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DISCLAIMER: Gallup Pakistan is not related to Gallup Inc. headquartered in Washington D.C. USA. We require that our surveys be credited fully as Gallup Pakistan (not Gallup or Gallup Poll). We disclaim any responsibility for surveys pertaining to Pakistani public opinion except those carried out by Gallup Pakistan, the Pakistani affiliate of Gallup International Association. For details on Gallup International Association see website: www.gallup-international.com

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Thursday, September 18, 2014

Mixed views among the Pakistani public about facilitating admissions in schools for unqualified students.

Islamabad, September 18, 2014


According to a Gilani Research Foundation Survey carried out by Gallup Pakistan, 54% Pakistanis would recommend a friend’s son to get him admission in a school, if he could not get admission due to his low grades.

A nationally representative sample of adult men and women, from across the four provinces was asked, “Suppose that one of your friends wants to get his son admitted in school but that is not happening because of low grades. The headmaster of the school is your friend and admission is possible through your recommendation. Will you recommend him or not?” Responding to this question, 54% Pakistanis said they will recommend a friend’s son for admission in a school if he could not get admission based on his grades. On the other hand, 46% Pakistanis will not give any such recommendation.
                                                                                                               

Question: “Suppose that one of your friends wants to get his son admitted in school but that is not happening because of low grades. The headmaster of the school is your friend and admission is possible through your recommendation. Will you recommend him or not?”



Source: GRF Poll (formerly known as Gilani Poll)
Field work comducted by Gallup Pakistan, the Pakistani affiliate of Gallup International Association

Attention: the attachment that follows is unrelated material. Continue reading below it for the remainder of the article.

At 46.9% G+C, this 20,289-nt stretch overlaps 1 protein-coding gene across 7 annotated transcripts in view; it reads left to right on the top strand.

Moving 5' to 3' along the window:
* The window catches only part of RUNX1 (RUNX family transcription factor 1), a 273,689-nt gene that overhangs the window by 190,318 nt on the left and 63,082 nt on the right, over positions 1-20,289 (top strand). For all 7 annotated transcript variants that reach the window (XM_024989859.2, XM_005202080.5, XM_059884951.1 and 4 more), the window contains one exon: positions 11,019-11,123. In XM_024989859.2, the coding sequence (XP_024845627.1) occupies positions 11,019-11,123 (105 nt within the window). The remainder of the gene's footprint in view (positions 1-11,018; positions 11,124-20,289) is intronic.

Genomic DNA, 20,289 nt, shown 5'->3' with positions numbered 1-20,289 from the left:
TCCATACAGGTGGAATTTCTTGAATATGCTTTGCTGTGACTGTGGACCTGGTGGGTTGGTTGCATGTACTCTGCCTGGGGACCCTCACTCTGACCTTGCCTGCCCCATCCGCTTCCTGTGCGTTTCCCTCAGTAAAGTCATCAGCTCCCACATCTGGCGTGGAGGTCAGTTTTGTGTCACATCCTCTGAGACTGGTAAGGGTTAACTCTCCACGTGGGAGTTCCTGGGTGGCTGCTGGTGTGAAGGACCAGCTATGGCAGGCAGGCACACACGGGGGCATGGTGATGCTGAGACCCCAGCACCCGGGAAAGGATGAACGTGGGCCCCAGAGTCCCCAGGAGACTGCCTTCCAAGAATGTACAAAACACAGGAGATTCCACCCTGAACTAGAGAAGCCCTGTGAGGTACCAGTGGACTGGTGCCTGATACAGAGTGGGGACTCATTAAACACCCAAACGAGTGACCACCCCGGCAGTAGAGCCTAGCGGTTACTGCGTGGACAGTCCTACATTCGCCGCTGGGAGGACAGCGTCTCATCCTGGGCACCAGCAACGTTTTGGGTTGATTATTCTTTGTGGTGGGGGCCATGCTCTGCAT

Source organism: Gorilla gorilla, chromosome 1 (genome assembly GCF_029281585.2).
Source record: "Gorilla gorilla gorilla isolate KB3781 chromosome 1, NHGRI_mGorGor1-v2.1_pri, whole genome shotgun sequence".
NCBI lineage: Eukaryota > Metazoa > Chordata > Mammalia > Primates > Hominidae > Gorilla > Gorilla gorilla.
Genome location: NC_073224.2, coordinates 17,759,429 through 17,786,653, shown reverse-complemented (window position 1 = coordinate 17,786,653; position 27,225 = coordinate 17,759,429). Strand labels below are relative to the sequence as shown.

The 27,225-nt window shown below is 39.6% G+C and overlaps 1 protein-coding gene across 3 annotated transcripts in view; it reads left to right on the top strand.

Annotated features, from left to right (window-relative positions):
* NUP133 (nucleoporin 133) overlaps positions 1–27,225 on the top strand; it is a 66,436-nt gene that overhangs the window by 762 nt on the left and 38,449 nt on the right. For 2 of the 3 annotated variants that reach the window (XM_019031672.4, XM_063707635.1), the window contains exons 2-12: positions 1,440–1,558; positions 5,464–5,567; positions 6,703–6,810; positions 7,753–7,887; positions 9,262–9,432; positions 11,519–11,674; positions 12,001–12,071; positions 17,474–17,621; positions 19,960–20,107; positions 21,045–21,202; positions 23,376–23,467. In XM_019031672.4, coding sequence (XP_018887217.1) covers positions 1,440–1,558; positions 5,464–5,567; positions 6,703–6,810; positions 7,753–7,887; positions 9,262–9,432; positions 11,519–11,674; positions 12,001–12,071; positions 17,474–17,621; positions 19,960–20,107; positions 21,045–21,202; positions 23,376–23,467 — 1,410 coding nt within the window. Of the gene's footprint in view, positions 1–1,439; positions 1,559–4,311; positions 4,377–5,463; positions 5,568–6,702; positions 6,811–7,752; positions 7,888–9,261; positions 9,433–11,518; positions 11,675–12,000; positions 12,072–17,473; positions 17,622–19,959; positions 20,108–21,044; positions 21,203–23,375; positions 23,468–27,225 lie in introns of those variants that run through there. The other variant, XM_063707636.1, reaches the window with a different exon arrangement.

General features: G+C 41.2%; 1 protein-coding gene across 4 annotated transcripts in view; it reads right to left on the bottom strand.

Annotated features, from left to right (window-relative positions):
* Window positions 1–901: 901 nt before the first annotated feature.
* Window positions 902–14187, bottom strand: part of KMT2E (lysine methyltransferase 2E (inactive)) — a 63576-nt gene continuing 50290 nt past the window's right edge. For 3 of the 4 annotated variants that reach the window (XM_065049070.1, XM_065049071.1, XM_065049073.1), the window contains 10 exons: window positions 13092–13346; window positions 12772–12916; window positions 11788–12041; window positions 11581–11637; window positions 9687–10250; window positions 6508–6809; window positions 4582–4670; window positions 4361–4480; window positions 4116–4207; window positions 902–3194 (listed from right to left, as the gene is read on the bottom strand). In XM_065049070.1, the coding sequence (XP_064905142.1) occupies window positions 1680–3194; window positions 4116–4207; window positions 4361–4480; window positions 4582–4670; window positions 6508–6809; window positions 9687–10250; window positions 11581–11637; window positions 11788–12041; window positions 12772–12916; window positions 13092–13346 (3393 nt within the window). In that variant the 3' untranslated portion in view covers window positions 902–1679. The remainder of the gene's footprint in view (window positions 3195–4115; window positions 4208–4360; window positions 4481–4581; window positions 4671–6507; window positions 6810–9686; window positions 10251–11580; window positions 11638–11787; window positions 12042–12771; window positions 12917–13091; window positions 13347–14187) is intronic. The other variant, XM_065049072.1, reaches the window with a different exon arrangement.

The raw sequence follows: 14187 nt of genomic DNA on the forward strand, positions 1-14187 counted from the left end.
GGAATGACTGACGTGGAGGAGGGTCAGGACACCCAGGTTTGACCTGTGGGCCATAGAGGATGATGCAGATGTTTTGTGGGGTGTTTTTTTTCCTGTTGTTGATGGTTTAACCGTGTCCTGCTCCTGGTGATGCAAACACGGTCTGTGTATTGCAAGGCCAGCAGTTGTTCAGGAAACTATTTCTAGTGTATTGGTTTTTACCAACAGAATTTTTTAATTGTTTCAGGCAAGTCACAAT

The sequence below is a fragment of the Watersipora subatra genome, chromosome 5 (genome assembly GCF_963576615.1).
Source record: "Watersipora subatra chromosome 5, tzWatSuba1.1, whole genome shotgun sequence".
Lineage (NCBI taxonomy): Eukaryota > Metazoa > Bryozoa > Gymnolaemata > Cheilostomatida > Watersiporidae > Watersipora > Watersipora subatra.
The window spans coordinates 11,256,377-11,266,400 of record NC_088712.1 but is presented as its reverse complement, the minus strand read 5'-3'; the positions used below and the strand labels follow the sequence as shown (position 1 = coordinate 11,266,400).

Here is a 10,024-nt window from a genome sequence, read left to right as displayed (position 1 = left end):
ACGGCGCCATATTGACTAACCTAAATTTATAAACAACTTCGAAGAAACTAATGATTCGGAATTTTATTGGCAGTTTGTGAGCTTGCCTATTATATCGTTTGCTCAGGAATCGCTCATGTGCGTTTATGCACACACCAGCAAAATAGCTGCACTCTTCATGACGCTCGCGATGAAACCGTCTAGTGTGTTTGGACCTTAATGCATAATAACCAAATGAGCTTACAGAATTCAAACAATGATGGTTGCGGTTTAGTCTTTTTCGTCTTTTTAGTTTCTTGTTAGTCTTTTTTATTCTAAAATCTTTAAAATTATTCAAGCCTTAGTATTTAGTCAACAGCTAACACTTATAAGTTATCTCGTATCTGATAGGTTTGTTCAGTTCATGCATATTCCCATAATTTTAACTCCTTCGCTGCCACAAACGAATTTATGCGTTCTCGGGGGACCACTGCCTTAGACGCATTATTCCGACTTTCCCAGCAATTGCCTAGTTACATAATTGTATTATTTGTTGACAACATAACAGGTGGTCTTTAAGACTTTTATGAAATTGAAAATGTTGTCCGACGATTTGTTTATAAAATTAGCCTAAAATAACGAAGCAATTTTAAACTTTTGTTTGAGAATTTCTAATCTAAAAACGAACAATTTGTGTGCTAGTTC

The study was released by Gilani Research Foundation and carried out by Gallup Pakistan, the Pakistani affiliate of Gallup International. The recent survey was carried out among a sample of 2618 men and women in rural and urban areas of all four provinces of the country, during August 04 – August 11, 2014. Error margin is estimated to be approximately ± 2-3 per cent at 95% confidence level.

Wednesday, September 17, 2014

Public opinion split in half about wielding illegitimate influence over custom authorities. GILANI POLL/GALLUP PAKISTAN

Islamabad, September 17, 2014


According to a Gilani Research Foundation Survey carried out by Gallup Pakistan, 50% Pakistanis would use their contacts to request the release of a friend who has been caught by custom authorities; 49% would not.

A nationally representative sample of adult men and women, from across the four provinces was asked, “Suppose that one of your friends has been caught by custom authorities at the airport for transporting some goods illegally. Coincidentally you are also friends with a senior officer in customs, so he and his luggage can be released through your request. Will you make a request on his behalf?” Responding to this question 50% Pakistanis said yes, they will make a request on behalf of any friend who has been caught by custom authorities for transporting goods illegally if they could get him released. On the other hand, 49% Pakistanis will not make any such request and 1% did not respond.
                                                                                                               

Question: “Suppose that one of your friends has been caught by custom authorities at the airport for transporting some goods illegally. Coincidentally you are also friends with a senior officer in customs, so he and his luggage can be released through your request. Will you make a request on his behalf?”


Source: GRF Poll (formerly known as Gilani Poll)
Field work comducted by Gallup Pakistan, the Pakistani affiliate of Gallup International Association

    
       


 The study was released by Gilani Research Foundation and carried out by Gallup Pakistan, the Pakistani affiliate of Gallup International. The recent survey was carried out among a sample of 2618 men and women in rural and urban areas of all four provinces of the country, during August 04 – August 11, 2014. Error margin is estimated to be approximately ± 2-3 per cent at 95% confidence level.

Tuesday, September 16, 2014

64% Pakistanis will treat a neighbor who takes bribes normally; 61% will avoid one who drinks alcohol. GILANI POLL/GALLUP PAKISTAN

Islamabad, September 16, 2014


According to a Gilani Research Foundation Survey carried out by Gallup Pakistan, 64% Pakistanis will treat a neighbor who takes bribes normally; 61% will avoid one who drinks alcohol. 
                         
A nationally representative sample of adult men and women, from across the four provinces was asked, “If such a person becomes your neighbor who became rich by taking bribes, will you meet him normally or will you stay away from him?” Responding to this, 64% said they will meet him normally, while 35% said they will stay away and 1% did not respond. 

Question: “If such a person becomes your neighbor who became rich by taking bribes, will you meet him normally or will you stay away from him?